The last stage of my trip to the airport ended up being surprisingly tough. It was the hottest time of the day (approx. 35Â°C) and there was no shade at all on the road. After around half an hour of struggling, a motorbike slowly passed me out and the passenger shouted at me to follow. I was able to pick up my speed and tuck in behind it for a couple of kilometres which made the distance pass a good bit quicker. We parted ways when I reached the main dual carriageway to the airport. An incredibly strong headwind was in my face here all the way to the airport. I now see why I covered so much distance on my first day with a wind like this behind me. After a bit longer than expected I reached the entrance to Agadir airport where my trip had began two weeks previously.
I was a bit sad to have reached the end as I would be leaving all the adventure, freedom and great weather behind me and all that waited for me on the other end of that flight was a return to the incessant depressing rain of Ireland and the return to my job in only two days. I tried to put these thoughts out of me head and set about packing up my bike and gear in the airport.
After packing everything up I sat back and relaxed. One of the cleaners in the airport who had been watching me pack up invited me over to join him for his lunch. We sat down on the floor of the airport and drank tea and tucked into an omelette that had been made for him. I sat here cross legged on the floor of the airport eating bread and an omelette straight out of a battered frying pan using my hands! It was probably an unusual sight for all the other tourists in the airport and not an offer many of them would accept but I was glad to join him for a meal and a chat.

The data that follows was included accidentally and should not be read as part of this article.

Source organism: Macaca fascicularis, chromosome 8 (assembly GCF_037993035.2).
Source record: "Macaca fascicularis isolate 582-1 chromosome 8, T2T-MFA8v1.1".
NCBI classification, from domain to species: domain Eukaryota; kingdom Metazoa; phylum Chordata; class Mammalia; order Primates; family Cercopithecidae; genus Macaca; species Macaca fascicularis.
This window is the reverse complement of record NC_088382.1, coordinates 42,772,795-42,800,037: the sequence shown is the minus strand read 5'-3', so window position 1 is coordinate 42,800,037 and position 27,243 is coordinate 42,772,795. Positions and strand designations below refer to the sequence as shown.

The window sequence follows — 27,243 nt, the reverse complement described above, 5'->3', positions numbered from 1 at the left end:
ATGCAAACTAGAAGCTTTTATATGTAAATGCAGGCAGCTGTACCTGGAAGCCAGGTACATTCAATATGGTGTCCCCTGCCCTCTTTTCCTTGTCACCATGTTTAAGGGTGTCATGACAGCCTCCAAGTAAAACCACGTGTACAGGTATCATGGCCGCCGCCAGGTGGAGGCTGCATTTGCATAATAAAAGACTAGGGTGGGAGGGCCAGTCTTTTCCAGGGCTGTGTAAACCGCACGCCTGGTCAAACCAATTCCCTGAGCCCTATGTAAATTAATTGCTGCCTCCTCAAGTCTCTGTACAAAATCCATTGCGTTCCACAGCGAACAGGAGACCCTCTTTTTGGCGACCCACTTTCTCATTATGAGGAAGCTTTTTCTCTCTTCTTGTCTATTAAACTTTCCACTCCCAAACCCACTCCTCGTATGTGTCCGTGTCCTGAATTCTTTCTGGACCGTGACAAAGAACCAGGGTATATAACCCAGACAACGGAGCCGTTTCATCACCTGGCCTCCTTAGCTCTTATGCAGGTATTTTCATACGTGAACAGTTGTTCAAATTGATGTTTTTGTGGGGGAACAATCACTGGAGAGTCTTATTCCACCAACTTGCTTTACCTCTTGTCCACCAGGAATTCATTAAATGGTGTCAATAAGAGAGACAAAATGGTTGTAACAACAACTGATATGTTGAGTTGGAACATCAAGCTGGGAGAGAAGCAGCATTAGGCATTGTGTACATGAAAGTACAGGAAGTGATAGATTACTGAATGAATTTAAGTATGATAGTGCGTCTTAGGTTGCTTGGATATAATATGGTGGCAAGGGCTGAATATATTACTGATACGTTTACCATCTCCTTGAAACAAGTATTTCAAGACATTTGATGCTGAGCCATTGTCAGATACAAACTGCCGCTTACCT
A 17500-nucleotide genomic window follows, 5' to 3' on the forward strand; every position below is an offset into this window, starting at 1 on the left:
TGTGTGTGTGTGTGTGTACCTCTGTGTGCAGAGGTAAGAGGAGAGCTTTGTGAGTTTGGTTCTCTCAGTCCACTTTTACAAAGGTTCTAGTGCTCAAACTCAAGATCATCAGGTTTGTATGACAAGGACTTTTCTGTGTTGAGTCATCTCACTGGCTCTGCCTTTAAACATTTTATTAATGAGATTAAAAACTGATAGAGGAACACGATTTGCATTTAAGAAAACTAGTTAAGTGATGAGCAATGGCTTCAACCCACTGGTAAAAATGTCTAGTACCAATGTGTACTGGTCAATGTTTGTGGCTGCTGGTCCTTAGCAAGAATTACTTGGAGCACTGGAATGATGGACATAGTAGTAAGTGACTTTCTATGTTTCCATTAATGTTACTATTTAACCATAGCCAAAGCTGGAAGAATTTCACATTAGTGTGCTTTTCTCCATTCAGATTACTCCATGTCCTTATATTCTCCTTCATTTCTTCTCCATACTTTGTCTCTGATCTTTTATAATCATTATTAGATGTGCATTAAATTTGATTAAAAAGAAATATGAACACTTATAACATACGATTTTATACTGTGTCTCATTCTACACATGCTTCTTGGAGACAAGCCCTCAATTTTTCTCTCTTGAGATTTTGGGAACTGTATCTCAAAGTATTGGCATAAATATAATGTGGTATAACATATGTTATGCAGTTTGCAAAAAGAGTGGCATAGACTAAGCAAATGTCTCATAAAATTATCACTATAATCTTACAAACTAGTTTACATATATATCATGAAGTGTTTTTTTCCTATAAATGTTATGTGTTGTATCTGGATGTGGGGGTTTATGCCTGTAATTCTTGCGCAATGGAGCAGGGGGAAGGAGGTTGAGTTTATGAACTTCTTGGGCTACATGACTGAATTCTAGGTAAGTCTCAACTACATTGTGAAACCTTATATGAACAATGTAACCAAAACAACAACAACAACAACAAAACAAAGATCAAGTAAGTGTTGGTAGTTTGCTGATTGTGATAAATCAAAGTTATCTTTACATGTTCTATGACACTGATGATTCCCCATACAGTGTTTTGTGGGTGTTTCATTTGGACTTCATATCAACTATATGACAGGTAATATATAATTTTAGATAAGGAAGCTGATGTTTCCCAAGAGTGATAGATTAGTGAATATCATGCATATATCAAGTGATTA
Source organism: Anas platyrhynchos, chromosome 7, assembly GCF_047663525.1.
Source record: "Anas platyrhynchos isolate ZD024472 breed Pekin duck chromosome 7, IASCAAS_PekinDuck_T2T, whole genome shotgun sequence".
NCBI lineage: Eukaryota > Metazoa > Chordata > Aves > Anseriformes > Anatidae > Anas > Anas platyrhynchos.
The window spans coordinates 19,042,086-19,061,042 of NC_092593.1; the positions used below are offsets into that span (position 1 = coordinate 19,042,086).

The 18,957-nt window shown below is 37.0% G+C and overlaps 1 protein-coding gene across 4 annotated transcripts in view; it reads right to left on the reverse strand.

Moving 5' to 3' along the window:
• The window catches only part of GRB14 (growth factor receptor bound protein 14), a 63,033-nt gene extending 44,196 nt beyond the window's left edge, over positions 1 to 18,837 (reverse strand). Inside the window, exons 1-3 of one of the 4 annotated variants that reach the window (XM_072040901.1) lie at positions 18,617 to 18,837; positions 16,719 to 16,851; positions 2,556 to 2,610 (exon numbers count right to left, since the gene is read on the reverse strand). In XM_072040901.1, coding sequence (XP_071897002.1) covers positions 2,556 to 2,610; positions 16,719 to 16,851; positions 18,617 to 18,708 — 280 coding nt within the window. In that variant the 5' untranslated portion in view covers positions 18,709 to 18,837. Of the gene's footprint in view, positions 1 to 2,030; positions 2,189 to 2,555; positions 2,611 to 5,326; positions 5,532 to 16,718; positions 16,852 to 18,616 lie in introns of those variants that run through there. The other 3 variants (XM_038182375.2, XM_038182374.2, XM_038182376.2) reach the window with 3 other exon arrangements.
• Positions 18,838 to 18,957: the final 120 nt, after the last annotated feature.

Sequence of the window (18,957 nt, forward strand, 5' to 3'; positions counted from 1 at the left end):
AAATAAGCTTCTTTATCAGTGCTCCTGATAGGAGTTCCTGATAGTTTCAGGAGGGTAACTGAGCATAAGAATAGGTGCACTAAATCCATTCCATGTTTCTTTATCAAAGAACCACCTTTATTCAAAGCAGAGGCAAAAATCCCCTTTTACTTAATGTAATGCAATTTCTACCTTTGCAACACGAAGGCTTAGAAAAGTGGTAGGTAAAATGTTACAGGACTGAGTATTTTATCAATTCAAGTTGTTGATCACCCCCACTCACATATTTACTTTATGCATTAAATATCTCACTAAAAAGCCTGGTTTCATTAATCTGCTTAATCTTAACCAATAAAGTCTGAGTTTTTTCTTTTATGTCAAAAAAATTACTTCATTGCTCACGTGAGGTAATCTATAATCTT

When check in time arrived I had to give my bike to the luggage handlers. Beforehand though security wanted to have a thorough look at it. Maybe it was because of my beard and my messy hair but they thought something was up. One of the security guys mentioned that there might be drugs in the saddle so they brought out a sniffer dog to have a look over it. Once the dog was happy there was nothing hidden on the bike the luggage handlers took it and I was free to go through to departures.
I boarded my plane and as I looked out the window over the dark hills of Morocco I was sad to be leaving. Over the past two weeks I had passed through some of the most extraordinary scenery I had ever seen and also met some of the nicest people I’ve ever come across while travelling. It really is a fantastic country due both to the scenery and the people and I would recommend a trip here to anybody. Once you are able to deal with a bit of hassle from touts and beggars there is very little else to worry about and it’s a wonder more people don’t visit here considering its proximity to Europe.
It reminded me a lot of my earlier cycle across Egypt and Jordan. While not as adventurous as that trip (due to a lack of political upheaval!) I think the scenery in Southern Morocco surpassed the scenery on that trip. From the high mountain passes in the Atlas and Anti-Atlas mountains to the vast Sahara desert I was absolutely spoiled for choice. The helpful Moroccan people I had met along the way and all the other friendly travelers had made the journey a joy. Every day presented itself as a new adventure. It may sound like a cliche but the trips where you wake up every morning and don’t know what could possibly lay ahead of you that day are some of the best. It was a massive shame to leave this behind, I had to hope that it wouldn’t be too long before my next trip like this.